In a rat model, nerve regeneration was evaluated across a 2-cm defect in the median nerve by using a resorbable artificial nerve conduit. The aim of this study was to develop an artificial, biocompatible nerve guide to induce regeneration in the peripheral nervous system.
The authors compared a nerve conduit of trimethylenecarbonate-co-epsilon-caprolactone (TMC/CL) filled with autologous Schwann cells with both an empty hollow conduit and an autologous nerve graft. Animals that did not undergo surgery served as the control group. Nerve regeneration was evaluated with the grasping test, histological analysis of the nerve, muscle weight analysis (flexor digitorum superficialis muscle), and electrophysiological examination. After an observation period of 9 months, regeneration occurred only in animals that had received an autologous graft or a Schwann cell containing nerve conduit. No signs of regeneration were found in animals supplied with the empty conduit.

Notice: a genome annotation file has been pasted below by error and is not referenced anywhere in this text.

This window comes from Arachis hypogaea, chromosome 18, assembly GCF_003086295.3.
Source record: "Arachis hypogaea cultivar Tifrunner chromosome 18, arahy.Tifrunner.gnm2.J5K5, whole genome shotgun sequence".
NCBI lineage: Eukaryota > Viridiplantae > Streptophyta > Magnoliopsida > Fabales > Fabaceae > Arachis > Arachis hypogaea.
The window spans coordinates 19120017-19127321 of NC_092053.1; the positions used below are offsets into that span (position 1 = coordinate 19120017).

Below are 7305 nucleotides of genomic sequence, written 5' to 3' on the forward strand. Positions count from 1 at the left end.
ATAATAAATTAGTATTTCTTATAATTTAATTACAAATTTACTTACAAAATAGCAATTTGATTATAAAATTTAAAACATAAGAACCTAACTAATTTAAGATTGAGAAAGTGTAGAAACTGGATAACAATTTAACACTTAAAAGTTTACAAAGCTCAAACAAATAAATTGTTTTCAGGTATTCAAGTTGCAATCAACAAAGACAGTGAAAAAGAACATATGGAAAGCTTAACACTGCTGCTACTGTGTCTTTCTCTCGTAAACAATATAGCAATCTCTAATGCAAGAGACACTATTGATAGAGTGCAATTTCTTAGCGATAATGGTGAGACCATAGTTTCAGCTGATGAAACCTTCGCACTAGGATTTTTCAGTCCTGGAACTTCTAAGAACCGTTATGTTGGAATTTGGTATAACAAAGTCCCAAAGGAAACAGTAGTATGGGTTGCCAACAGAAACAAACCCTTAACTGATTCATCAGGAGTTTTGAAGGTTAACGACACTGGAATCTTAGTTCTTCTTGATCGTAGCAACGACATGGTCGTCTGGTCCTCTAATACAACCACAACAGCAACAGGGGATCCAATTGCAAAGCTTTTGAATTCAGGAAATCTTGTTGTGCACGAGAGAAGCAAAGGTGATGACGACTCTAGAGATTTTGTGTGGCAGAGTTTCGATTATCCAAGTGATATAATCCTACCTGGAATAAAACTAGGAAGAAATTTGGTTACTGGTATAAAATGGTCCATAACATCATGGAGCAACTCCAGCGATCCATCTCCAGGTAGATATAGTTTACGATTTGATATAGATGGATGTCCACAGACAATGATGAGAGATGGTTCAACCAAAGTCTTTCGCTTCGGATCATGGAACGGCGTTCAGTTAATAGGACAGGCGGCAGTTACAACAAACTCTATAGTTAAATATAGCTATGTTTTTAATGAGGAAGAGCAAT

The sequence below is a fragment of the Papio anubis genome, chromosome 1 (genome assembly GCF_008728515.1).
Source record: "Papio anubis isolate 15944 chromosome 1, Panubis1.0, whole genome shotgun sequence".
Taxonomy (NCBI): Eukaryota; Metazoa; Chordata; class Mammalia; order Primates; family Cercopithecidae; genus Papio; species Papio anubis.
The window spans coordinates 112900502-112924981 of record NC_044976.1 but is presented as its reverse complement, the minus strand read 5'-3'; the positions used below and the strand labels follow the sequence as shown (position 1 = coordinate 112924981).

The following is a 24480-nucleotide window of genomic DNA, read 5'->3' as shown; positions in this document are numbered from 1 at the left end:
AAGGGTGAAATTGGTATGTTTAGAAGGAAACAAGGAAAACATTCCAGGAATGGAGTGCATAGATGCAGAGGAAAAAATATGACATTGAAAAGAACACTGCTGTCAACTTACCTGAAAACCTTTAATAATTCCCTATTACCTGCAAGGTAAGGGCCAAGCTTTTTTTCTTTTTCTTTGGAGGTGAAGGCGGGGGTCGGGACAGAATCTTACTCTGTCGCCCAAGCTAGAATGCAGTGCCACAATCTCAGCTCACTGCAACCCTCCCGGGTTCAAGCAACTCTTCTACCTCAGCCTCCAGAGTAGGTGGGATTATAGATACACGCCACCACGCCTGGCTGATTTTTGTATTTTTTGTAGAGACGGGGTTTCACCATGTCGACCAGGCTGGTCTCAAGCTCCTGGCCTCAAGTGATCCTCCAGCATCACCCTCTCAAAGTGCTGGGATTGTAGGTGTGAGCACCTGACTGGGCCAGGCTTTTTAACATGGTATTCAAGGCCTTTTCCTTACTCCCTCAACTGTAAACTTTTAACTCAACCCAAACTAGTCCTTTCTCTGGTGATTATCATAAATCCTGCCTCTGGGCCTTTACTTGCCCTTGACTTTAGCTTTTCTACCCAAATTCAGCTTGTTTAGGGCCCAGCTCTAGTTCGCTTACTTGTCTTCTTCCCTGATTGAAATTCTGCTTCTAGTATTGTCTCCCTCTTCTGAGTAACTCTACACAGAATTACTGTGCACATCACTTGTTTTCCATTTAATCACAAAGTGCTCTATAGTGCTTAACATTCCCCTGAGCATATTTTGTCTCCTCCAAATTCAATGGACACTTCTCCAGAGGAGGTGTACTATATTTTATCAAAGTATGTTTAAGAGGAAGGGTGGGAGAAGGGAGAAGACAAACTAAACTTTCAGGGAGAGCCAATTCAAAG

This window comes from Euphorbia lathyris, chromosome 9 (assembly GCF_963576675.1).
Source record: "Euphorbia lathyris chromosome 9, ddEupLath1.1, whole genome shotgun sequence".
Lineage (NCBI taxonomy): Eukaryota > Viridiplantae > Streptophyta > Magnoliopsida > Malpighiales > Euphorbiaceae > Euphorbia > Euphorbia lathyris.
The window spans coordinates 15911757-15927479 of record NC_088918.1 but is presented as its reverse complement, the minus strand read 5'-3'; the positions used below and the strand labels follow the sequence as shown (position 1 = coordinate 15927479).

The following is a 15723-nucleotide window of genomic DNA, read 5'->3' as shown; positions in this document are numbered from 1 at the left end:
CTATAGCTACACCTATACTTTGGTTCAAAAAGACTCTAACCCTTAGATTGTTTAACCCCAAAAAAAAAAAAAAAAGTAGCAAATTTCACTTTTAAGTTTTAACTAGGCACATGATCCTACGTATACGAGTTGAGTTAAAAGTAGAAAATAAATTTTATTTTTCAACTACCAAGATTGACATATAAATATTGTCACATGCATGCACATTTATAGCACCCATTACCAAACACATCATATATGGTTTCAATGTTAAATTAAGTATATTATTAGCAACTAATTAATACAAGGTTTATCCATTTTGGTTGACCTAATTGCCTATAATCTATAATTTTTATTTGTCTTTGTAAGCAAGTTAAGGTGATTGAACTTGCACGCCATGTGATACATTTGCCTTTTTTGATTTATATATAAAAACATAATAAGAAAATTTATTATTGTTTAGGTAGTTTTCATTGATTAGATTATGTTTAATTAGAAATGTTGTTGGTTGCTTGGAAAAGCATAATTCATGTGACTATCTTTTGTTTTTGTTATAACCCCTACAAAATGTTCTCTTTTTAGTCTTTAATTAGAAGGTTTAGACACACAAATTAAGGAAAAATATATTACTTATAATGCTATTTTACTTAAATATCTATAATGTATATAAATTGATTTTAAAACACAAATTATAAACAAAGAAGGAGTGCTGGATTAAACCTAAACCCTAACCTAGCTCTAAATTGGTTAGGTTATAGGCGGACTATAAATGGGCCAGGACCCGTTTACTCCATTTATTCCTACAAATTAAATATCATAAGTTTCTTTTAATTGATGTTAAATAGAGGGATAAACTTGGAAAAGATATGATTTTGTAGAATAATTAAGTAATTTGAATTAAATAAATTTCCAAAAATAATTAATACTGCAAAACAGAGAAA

Results of this study reveal the important role of Schwann cells in the regeneration process across a 2-cm defect in the rat median nerve. Furthermore, Schwann cell-filled nerve conduits induced functional recovery, as demonstrated in the grasping test, that was comparable with that of the autologous graft 9 months after implantation.